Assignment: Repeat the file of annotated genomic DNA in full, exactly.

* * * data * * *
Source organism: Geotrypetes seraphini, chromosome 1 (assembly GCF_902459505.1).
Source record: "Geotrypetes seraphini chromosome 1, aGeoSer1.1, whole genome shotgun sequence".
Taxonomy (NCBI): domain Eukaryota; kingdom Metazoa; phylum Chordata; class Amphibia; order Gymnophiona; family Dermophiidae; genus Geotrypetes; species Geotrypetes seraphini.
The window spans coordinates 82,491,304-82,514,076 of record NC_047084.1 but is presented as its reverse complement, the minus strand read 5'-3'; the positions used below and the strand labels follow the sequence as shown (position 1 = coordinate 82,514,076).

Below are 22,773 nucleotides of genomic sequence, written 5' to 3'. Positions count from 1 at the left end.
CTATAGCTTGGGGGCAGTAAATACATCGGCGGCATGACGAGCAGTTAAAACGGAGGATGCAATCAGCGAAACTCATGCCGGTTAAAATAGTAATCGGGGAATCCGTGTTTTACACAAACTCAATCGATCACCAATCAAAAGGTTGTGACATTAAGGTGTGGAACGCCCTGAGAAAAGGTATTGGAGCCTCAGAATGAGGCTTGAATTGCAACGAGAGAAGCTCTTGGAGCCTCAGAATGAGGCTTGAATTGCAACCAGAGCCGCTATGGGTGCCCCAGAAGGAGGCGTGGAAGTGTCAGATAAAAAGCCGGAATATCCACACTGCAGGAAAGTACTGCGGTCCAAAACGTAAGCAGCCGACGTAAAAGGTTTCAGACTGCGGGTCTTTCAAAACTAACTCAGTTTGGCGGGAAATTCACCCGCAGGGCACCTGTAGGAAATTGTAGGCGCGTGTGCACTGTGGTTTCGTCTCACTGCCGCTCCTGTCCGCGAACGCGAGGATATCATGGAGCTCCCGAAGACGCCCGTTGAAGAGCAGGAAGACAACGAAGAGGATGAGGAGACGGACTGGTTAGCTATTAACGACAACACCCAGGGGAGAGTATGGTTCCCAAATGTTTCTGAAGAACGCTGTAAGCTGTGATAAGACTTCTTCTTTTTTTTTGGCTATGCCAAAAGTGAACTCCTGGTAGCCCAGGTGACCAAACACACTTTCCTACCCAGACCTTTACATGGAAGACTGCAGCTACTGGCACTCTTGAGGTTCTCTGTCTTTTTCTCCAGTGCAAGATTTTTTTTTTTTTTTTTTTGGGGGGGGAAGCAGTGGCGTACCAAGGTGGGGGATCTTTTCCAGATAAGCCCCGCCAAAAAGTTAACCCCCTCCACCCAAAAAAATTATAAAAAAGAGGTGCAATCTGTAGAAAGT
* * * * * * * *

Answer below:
Source organism: Geotrypetes seraphini, chromosome 1 (assembly GCF_902459505.1).
Source record: "Geotrypetes seraphini chromosome 1, aGeoSer1.1, whole genome shotgun sequence".
Taxonomy (NCBI): domain Eukaryota; kingdom Metazoa; phylum Chordata; class Amphibia; order Gymnophiona; family Dermophiidae; genus Geotrypetes; species Geotrypetes seraphini.
The window spans coordinates 82,491,304-82,514,076 of record NC_047084.1 but is presented as its reverse complement, the minus strand read 5'-3'; the positions used below and the strand labels follow the sequence as shown (position 1 = coordinate 82,514,076).

Below are 22,773 nucleotides of genomic sequence, written 5' to 3'. Positions count from 1 at the left end.
CTATAGCTTGGGGGCAGTAAATACATCGGCGGCATGACGAGCAGTTAAAACGGAGGATGCAATCAGCGAAACTCATGCCGGTTAAAATAGTAATCGGGGAATCCGTGTTTTACACAAACTCAATCGATCACCAATCAAAAGGTTGTGACATTAAGGTGTGGAACGCCCTGAGAAAAGGTATTGGAGCCTCAGAATGAGGCTTGAATTGCAACGAGAGAAGCTCTTGGAGCCTCAGAATGAGGCTTGAATTGCAACCAGAGCCGCTATGGGTGCCCCAGAAGGAGGCGTGGAAGTGTCAGATAAAAAGCCGGAATATCCACACTGCAGGAAAGTACTGCGGTCCAAAACGTAAGCAGCCGACGTAAAAGGTTTCAGACTGCGGGTCTTTCAAAACTAACTCAGTTTGGCGGGAAATTCACCCGCAGGGCACCTGTAGGAAATTGTAGGCGCGTGTGCACTGTGGTTTCGTCTCACTGCCGCTCCTGTCCGCGAACGCGAGGATATCATGGAGCTCCCGAAGACGCCCGTTGAAGAGCAGGAAGACAACGAAGAGGATGAGGAGACGGACTGGTTAGCTATTAACGACAACACCCAGGGGAGAGTATGGTTCCCAAATGTTTCTGAAGAACGCTGTAAGCTGTGATAAGACTTCTTCTTTTTTTTTGGCTATGCCAAAAGTGAACTCCTGGTAGCCCAGGTGACCAAACACACTTTCCTACCCAGACCTTTACATGGAAGACTGCAGCTACTGGCACTCTTGAGGTTCTCTGTCTTTTTCTCCAGTGCAAGATTTTTTTTTTTTTTTTTTTGGGGGGGGAAGCAGTGGCGTACCAAGGTGGGGGATCTTTTCCAGATAAGCCCCGCCAAAAAGTTAACCCCCTCCACCCAAAAAAATTATAAAAAAGAGGTGCAATCTGTAGAAAGT